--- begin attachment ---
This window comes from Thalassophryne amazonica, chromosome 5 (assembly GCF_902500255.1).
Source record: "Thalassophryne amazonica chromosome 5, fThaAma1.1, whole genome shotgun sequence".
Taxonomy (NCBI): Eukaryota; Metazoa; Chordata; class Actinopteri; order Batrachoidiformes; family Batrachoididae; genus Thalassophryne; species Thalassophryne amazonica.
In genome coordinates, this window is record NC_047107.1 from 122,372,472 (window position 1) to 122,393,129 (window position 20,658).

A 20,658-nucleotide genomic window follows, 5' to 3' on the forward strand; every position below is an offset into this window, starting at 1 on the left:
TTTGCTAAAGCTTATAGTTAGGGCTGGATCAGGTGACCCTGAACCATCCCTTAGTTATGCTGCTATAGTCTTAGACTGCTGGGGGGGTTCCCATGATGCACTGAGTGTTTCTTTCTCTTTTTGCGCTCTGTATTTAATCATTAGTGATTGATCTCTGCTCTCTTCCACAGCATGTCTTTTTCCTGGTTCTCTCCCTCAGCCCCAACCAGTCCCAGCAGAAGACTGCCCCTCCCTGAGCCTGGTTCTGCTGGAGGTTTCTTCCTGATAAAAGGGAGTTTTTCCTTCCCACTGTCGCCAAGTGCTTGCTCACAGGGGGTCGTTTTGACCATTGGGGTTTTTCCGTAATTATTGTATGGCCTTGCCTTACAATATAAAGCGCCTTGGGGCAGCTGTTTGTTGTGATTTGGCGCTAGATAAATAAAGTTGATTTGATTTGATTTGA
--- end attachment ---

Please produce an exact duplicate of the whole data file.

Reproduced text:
This window comes from Thalassophryne amazonica, chromosome 5 (assembly GCF_902500255.1).
Source record: "Thalassophryne amazonica chromosome 5, fThaAma1.1, whole genome shotgun sequence".
Taxonomy (NCBI): Eukaryota; Metazoa; Chordata; class Actinopteri; order Batrachoidiformes; family Batrachoididae; genus Thalassophryne; species Thalassophryne amazonica.
In genome coordinates, this window is record NC_047107.1 from 122,372,472 (window position 1) to 122,393,129 (window position 20,658).

A 20,658-nucleotide genomic window follows, 5' to 3' on the forward strand; every position below is an offset into this window, starting at 1 on the left:
TTTGCTAAAGCTTATAGTTAGGGCTGGATCAGGTGACCCTGAACCATCCCTTAGTTATGCTGCTATAGTCTTAGACTGCTGGGGGGGTTCCCATGATGCACTGAGTGTTTCTTTCTCTTTTTGCGCTCTGTATTTAATCATTAGTGATTGATCTCTGCTCTCTTCCACAGCATGTCTTTTTCCTGGTTCTCTCCCTCAGCCCCAACCAGTCCCAGCAGAAGACTGCCCCTCCCTGAGCCTGGTTCTGCTGGAGGTTTCTTCCTGATAAAAGGGAGTTTTTCCTTCCCACTGTCGCCAAGTGCTTGCTCACAGGGGGTCGTTTTGACCATTGGGGTTTTTCCGTAATTATTGTATGGCCTTGCCTTACAATATAAAGCGCCTTGGGGCAGCTGTTTGTTGTGATTTGGCGCTAGATAAATAAAGTTGATTTGATTTGATTTGA